Patricia: I don't know....you really gave me something to think about there...... That was rather a defining question in a person's life.
SG: What is the best writing advice you’ve ever received?
Patricia: My high school English teacher (back when they still called it English and not language arts) told us to NOT try to write like someone else. We each have a story to tell which is uniquely ours and it should be told in our own voice. I think she chipped that lesson into the cave wall, because chalk hadn't been discovered yet. Hi, Mrs. Waas!!!
SG: What are your three favorite words?
Patricia: Chips, Salsa and Wine. No.... Joy, Balance and Diligence. Maybe: Faith, Hope and Charity? I have it! Faith, balance and wine. That's it. You can do ANYTHING if you have faith, balance and wine.
SG: So very true.
What is one rule that every writer should break?
Patricia: That you should outline your story completely. Do that as a guide if you must, but let your story grow and develop as you go: it's an organic thing and must be allowed to mature in its own way.
SG: Have you ever received any feedback that made you want to curl in a ball and rock yourself in the corner for three days?
Patricia: Not yet, but I have a blankie and a box of tissues standing by. I was going to make a smart crack about being a good shot, but that could be misconstrued if I were to someday find myself on trial.
SG: Good thinking.
I'm wondering, do you think my house will ever be completely clean?
Patricia: Probably right after mine is completely clean, which will be right after everything the government does makes sense and I win the Pulitzer Prize.
SG: I’m sorry! What an inappropriate question. I suspect the husband is trying to hijack this interview.
Patricia: I don't believe you. We know what questions men would ask. He doesn't care when the house will be clean. He cares about when is the next time you're going to .....? well. Never mind. :-)
SG: Hahahahahahahaha! Hahaha! Haha...
Pardon me for a moment while I go collect myself.
Okay, I'm back. What does your writing space look like?
Patricia: If I'm home alone, I sit on my recliner sofa, kick up my feet and type like crazy. If my Sweet Hubs is home, I usually sit across from him at the table, each of us with our respective laptops and we sit together to do our own thing.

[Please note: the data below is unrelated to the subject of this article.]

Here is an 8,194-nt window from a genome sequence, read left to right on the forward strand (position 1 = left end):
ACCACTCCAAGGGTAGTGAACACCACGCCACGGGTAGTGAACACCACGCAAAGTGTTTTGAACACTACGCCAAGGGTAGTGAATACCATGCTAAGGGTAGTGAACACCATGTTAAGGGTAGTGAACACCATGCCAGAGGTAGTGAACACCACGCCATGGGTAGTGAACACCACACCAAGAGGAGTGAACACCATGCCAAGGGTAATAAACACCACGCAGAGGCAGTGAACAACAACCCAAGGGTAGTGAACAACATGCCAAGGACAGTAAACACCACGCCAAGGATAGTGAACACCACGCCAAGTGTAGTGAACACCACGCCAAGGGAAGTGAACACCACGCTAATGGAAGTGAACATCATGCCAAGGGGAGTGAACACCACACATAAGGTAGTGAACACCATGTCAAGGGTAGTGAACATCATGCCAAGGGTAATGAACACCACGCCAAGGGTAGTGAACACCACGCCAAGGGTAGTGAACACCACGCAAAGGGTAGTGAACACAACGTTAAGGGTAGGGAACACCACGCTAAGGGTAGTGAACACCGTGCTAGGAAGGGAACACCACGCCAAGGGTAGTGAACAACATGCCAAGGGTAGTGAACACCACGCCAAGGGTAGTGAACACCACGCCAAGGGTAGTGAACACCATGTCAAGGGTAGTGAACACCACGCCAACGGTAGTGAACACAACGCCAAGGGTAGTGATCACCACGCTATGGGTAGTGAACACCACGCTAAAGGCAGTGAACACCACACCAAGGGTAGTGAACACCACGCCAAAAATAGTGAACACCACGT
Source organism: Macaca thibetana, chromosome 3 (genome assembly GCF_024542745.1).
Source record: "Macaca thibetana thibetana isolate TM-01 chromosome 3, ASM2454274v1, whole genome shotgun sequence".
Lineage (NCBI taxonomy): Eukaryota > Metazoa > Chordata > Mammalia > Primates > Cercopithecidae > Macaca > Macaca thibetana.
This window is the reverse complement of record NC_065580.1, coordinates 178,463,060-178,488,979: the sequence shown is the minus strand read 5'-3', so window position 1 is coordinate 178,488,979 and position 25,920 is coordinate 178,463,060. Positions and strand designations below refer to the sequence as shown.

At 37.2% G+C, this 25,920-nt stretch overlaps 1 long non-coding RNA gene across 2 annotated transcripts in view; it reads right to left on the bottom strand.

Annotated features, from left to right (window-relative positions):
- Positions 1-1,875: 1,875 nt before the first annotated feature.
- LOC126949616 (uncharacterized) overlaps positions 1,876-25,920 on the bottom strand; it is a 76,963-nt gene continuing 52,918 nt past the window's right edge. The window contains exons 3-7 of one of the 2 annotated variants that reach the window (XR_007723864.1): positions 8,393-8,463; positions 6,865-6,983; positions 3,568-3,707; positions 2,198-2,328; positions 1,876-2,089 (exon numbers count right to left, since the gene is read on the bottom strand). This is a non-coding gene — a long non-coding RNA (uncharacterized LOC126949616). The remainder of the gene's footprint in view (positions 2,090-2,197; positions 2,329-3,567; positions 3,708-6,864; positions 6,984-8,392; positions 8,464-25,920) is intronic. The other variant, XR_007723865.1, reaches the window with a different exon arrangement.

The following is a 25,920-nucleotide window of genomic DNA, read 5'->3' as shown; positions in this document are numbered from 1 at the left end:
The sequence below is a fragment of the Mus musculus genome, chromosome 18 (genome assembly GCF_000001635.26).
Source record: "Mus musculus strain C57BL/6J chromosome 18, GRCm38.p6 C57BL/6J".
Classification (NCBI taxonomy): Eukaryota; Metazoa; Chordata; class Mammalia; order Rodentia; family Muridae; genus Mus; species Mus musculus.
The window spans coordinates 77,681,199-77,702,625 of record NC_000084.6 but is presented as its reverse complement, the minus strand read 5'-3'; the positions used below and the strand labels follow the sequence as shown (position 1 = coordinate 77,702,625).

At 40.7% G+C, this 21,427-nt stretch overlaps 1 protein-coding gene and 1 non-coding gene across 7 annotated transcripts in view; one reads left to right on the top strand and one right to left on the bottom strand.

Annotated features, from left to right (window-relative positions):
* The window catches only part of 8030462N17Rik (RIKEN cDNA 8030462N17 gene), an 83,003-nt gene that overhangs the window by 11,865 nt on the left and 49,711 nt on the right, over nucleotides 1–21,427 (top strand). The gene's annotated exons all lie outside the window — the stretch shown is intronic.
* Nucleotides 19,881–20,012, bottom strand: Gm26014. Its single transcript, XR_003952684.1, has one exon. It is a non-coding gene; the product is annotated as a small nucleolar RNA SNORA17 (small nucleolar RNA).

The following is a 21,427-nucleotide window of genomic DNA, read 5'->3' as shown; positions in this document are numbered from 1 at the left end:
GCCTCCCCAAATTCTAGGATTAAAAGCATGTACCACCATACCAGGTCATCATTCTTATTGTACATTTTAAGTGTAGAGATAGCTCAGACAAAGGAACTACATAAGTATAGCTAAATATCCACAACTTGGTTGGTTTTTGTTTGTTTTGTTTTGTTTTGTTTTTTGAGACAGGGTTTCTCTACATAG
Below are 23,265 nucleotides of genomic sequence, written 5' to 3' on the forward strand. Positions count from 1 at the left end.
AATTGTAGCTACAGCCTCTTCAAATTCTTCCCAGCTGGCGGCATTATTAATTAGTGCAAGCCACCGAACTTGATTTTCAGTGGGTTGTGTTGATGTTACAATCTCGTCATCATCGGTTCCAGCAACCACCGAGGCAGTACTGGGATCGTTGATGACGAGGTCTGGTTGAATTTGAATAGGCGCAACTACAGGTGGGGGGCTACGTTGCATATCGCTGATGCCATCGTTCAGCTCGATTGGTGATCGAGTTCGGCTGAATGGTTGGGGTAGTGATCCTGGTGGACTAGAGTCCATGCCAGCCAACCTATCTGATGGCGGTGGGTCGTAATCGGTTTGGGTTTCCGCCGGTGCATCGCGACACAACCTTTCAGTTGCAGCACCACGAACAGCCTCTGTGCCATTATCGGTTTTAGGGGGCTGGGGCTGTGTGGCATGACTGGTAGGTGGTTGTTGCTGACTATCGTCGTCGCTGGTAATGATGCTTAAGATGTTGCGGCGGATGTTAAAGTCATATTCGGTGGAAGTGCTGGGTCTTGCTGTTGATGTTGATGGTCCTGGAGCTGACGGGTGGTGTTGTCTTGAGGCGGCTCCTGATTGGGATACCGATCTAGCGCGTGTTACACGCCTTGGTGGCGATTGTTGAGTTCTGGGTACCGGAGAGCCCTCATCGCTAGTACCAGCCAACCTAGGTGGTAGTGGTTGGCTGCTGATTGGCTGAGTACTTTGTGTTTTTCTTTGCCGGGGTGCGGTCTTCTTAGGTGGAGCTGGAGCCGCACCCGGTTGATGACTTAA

SG: What is the next book you are working on and when will it be available?
Patricia: This week, I finished the final-final draft of "A Light in the Mountains", the next book in the trilogy. It should be available (if the planets line up correctly) at all the major e-book retailers by the time this interview is live! Now I need to work on the third book.
SG: On a scale of one to bajillion, how awesome was this interview?
Patricia: This was beyond a bajillion and into the besquillions! My first interview. I feel all special.
You should fee special, Patricia! We all feel special for having you here.
Guess what, everyone? Patricia is giving a free copy of A Gathering of Light and a free copy of her new novel A Light in the Mountains. Just leave a comment telling me what superpower you'd like to have. Or you could talk about bacon or let me know if you're willing to come clean my house. Winners will be announced on Friday. First random generated number will receive A Gathering of Light and the second will receive A Light in the Mountains.
You can stalk Patricia on her blog Contemplating Happiness and check out her website. And remember you don't have to have a Nook or a Kindle to download her e-book. You can have it sent directly to your phone or computer or you can download the Kindle app like I did!
*Patricia prefers to remain fabulously anonymous so I offered to draw a picture of her. I have absolutely no idea what she looks like - I don't know if she has blonde hair and green eyes or black spiky hair and blue eyes or pink hair and brown eyes. I like to think I'm helping protect her identity.